Ferenc Sebő has been a determining figure in the life of the Hungarian folk music in the past few decades, and renowned for initiating the movement for instrumental folk music, and the dancing-house.

The artist, whose career involves the activities of a vocalist, a musician, a composer as well as that of a folk-music researcher, was born in Szekszárd, on 10th February, 1947. He was educated in Székesfehérvár, then, in Budapest. As a student at the State Conservatory of Music, he learned to play the piano and the cello. In 1970, he graduated at the Budapest University of Technology with a degree in Architecture. Music played an important part in his life also during his university years. He played the cello with the University Symphony Orchestra, but he also made his appearance on the University Stages with performing recitals of folk song adaptations, and his songs composed to poems by Attila József, accompanying them with his guitar play.

In the first part of the 70’s, Ferenc Sebő worked as an architect; first, at the Planning Office of the County Council, then, at the Centre for Library Science and Methodology of the National Széchenyi Library. Along his regular work, he was also an active  member of the legendary 25th Theatre, where he contributed as a composer, perfomer artist and musical director.

In 1970, he established the Sebő Ensemble, together with his former university year- mate, Béla Halmos, which ensemble soon  grew into a four-member group. Their repertoire included, beside the olden style East- European peasant music, poems set to songs – among others, those by Attila József, Sándor Weöres and László Nagy were performed. The members of the Ensemble were also involved in collecting folk music; their aim becoming to perform the acquired piece of music in its authentic form. The Sebő Ensemble, in the following years, played a very important part in starting the dancing-house movement. There were two club- houses to run; the R-club of the University of Technology and the Kassák-club in Zugló. They attracted a wide range of audience, and were regularly visited by folk artists, well-known creative artists, as well as by public figures. In 1978, Ferenc Sebő, Béla Halmos and Sándor Tímar were presented with a shared State Award for organising the movement.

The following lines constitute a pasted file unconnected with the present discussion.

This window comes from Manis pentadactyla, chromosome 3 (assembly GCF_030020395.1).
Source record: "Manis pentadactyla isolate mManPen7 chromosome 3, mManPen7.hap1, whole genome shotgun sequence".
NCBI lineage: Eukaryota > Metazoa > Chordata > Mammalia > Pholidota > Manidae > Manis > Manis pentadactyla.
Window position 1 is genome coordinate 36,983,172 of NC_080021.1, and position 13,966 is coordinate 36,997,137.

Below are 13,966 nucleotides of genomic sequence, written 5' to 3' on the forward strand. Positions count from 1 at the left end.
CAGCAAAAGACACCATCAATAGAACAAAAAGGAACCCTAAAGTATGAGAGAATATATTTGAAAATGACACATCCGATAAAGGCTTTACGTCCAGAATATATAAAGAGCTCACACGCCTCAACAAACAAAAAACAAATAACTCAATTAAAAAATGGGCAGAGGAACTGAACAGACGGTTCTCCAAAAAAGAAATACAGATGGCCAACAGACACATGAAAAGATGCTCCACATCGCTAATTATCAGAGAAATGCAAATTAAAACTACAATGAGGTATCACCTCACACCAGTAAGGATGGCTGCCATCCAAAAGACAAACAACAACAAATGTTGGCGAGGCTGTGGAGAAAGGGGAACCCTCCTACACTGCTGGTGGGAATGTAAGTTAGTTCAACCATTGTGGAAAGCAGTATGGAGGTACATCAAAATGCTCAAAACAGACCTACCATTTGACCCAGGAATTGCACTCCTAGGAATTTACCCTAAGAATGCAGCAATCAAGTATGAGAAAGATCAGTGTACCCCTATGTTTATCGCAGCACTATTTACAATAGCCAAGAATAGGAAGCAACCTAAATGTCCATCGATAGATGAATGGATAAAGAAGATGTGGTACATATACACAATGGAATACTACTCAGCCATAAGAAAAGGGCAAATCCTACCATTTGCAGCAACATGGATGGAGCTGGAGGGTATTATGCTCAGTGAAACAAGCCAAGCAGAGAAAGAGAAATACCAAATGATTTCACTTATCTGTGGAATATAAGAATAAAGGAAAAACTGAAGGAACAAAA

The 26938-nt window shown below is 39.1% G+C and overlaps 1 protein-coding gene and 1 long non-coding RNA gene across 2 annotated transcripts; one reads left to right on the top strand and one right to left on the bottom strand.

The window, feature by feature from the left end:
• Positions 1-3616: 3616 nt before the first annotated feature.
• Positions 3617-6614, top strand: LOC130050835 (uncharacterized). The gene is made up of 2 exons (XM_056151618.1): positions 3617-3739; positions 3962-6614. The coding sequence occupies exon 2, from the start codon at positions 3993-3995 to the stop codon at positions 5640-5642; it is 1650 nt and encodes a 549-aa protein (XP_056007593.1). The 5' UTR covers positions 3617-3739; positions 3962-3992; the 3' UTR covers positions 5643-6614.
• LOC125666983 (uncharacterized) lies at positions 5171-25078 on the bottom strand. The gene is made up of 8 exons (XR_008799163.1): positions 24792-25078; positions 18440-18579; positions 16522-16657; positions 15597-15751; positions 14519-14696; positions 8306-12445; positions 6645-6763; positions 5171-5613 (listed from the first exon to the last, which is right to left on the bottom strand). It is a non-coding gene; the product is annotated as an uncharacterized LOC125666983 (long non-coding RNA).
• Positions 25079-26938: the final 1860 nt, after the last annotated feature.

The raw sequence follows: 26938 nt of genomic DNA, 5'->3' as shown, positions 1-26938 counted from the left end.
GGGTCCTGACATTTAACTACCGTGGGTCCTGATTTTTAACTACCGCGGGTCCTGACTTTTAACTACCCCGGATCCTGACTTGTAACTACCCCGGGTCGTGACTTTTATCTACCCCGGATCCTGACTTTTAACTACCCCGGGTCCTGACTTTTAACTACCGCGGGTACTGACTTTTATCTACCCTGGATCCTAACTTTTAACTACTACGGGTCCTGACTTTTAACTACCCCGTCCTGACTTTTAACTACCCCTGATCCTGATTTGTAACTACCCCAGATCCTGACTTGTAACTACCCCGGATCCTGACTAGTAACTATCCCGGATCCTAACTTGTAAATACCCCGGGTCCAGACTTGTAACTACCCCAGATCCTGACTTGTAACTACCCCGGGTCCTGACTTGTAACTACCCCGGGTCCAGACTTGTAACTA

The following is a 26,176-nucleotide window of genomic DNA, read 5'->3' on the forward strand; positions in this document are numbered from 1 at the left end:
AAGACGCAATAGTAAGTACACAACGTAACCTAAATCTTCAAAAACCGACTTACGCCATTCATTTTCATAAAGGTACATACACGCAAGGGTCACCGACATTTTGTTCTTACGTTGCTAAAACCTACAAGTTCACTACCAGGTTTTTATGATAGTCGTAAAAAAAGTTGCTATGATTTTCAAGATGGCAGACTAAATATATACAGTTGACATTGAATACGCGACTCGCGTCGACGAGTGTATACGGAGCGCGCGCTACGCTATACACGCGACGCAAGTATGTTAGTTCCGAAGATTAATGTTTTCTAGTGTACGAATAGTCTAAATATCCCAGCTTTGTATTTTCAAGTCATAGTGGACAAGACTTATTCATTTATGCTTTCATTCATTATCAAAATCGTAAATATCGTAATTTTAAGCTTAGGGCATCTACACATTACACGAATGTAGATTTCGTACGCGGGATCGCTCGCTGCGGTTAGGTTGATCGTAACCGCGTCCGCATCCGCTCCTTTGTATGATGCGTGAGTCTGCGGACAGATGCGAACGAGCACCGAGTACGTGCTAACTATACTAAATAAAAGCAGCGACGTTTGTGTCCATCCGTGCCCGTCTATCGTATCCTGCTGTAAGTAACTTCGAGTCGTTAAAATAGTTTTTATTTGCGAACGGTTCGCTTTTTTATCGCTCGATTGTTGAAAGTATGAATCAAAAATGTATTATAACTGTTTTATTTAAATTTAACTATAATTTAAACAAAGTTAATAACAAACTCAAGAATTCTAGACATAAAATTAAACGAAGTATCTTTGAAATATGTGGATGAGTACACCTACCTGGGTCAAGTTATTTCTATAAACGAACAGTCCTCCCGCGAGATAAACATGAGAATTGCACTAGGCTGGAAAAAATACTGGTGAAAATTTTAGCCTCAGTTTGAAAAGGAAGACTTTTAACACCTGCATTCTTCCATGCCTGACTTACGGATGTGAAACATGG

In the meantime, the accomplished artist, between the years of 1973 and 1980, also worked as a lecturer at the Department of Research in the Institution for Demotic Education. In 1984, he enrolled on a degree course at the Faculty of Musicology of the Academy of Music, where he graduated in 1989 with a degree in History of Music and also obtained the Certificate of Musicologists. Following this, he educated at the Béla Bartók Vocational Secondary School for Music, then, he taught folk music at the Faculty for Musicology of the Academy of Music, he  did scientific researches  as a Fellow of the Institution for Musicology of the Hungarian Academy of Sciences, and designed and realised the electronic documentation of the Type Orders in Folk Music out of the enormous folk music collection of the Institution for Musicology.

Ferenc Sebő has composed accompanying music to several radio and television programmes, as well as to works of some of the best known Hungarian film directors – such as Miklós Jancsó, György Szomjas, Pál Zolnay or Gábor Bódy.

He had taken up an essential role in the pursue of enabling folk music, folk dance and the genre of olden music appear on television. For many years, there were television programmes running connected to his name, such as the Cimbora/ Buddies, Muzsikáló szerszámok/ Music-playing tools, Aprók tánca/ Dance of  the Tiny ones, Zenelánc/ Music- chain, Nyitott Stúdió/Open Studio, Musica Historica or the House of Traditions. From 1996, he has been the art director of the Hungarian National Folk Ensemble, while, from 2002 he has been holding the post of director of  the profession at the House of Traditions.

Ferenc Sebő musical achievments have been acknowledged by several awards and distinctions.


Ferenc Sebő

(voice, hurdy-gurdy, guitar, Jew's harp)

Iván Barvich

(tárogató, bulgarian kaval, panflute, sheperd's pipe, tenor tambura, harmonizing tambura)

László Perger

(first tambura, bulgarian tambura, guitar)

The Sebő-ensemble

(Click to enlarge!)


József Attila: Rejtelmek (Mysteries are calling me)

Nagy László: Ki viszi át a szerelmet
(Who will carry love over)

Orbán Ottó: Egy jó borivó vágáns éneke

József Attila: Harmatocska (Little Dew)Horatius/Sebő: Lydiához (Ad Lydiam)Weöres Sándor: Őszi éjjel izzik a galagonya ruhája

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